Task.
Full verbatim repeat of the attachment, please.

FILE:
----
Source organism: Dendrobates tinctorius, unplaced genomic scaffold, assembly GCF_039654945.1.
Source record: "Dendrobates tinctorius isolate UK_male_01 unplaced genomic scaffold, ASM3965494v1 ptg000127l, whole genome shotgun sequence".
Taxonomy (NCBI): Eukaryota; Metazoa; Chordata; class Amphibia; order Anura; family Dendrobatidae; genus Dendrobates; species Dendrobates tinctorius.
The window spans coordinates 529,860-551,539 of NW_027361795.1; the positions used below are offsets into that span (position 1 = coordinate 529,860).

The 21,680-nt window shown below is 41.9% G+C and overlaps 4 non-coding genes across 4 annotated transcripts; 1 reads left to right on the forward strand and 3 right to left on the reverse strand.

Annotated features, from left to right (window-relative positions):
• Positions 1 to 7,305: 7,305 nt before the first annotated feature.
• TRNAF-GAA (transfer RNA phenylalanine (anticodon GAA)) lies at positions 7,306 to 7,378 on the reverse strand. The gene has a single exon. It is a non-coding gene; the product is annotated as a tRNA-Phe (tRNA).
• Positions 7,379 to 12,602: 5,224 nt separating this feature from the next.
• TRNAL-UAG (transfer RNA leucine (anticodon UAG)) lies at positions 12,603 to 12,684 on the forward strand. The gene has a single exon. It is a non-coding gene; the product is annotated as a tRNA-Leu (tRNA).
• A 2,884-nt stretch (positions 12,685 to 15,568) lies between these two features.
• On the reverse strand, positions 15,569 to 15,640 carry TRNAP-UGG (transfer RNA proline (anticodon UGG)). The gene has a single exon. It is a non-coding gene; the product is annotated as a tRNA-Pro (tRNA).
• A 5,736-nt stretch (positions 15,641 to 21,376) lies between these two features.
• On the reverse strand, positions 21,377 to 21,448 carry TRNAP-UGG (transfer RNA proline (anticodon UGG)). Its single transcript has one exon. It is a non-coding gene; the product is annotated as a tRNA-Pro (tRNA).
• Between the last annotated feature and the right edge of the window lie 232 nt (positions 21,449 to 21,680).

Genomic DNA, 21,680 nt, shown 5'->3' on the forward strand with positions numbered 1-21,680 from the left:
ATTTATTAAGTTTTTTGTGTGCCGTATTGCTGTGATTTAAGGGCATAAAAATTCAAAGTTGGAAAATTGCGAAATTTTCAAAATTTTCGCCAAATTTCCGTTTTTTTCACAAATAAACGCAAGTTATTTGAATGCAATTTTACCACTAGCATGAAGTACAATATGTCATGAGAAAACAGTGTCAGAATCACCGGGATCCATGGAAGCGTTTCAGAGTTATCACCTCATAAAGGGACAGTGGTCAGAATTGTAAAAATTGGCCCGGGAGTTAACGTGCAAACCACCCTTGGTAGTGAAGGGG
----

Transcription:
Source organism: Dendrobates tinctorius, unplaced genomic scaffold, assembly GCF_039654945.1.
Source record: "Dendrobates tinctorius isolate UK_male_01 unplaced genomic scaffold, ASM3965494v1 ptg000127l, whole genome shotgun sequence".
Taxonomy (NCBI): Eukaryota; Metazoa; Chordata; class Amphibia; order Anura; family Dendrobatidae; genus Dendrobates; species Dendrobates tinctorius.
The window spans coordinates 529,860-551,539 of NW_027361795.1; the positions used below are offsets into that span (position 1 = coordinate 529,860).

The 21,680-nt window shown below is 41.9% G+C and overlaps 4 non-coding genes across 4 annotated transcripts; 1 reads left to right on the forward strand and 3 right to left on the reverse strand.

Annotated features, from left to right (window-relative positions):
• Positions 1 to 7,305: 7,305 nt before the first annotated feature.
• TRNAF-GAA (transfer RNA phenylalanine (anticodon GAA)) lies at positions 7,306 to 7,378 on the reverse strand. The gene has a single exon. It is a non-coding gene; the product is annotated as a tRNA-Phe (tRNA).
• Positions 7,379 to 12,602: 5,224 nt separating this feature from the next.
• TRNAL-UAG (transfer RNA leucine (anticodon UAG)) lies at positions 12,603 to 12,684 on the forward strand. The gene has a single exon. It is a non-coding gene; the product is annotated as a tRNA-Leu (tRNA).
• A 2,884-nt stretch (positions 12,685 to 15,568) lies between these two features.
• On the reverse strand, positions 15,569 to 15,640 carry TRNAP-UGG (transfer RNA proline (anticodon UGG)). The gene has a single exon. It is a non-coding gene; the product is annotated as a tRNA-Pro (tRNA).
• A 5,736-nt stretch (positions 15,641 to 21,376) lies between these two features.
• On the reverse strand, positions 21,377 to 21,448 carry TRNAP-UGG (transfer RNA proline (anticodon UGG)). Its single transcript has one exon. It is a non-coding gene; the product is annotated as a tRNA-Pro (tRNA).
• Between the last annotated feature and the right edge of the window lie 232 nt (positions 21,449 to 21,680).

Genomic DNA, 21,680 nt, shown 5'->3' on the forward strand with positions numbered 1-21,680 from the left:
ATTTATTAAGTTTTTTGTGTGCCGTATTGCTGTGATTTAAGGGCATAAAAATTCAAAGTTGGAAAATTGCGAAATTTTCAAAATTTTCGCCAAATTTCCGTTTTTTTCACAAATAAACGCAAGTTATTTGAATGCAATTTTACCACTAGCATGAAGTACAATATGTCATGAGAAAACAGTGTCAGAATCACCGGGATCCATGGAAGCGTTTCAGAGTTATCACCTCATAAAGGGACAGTGGTCAGAATTGTAAAAATTGGCCCGGGAGTTAACGTGCAAACCACCCTTGGTAGTGAAGGGG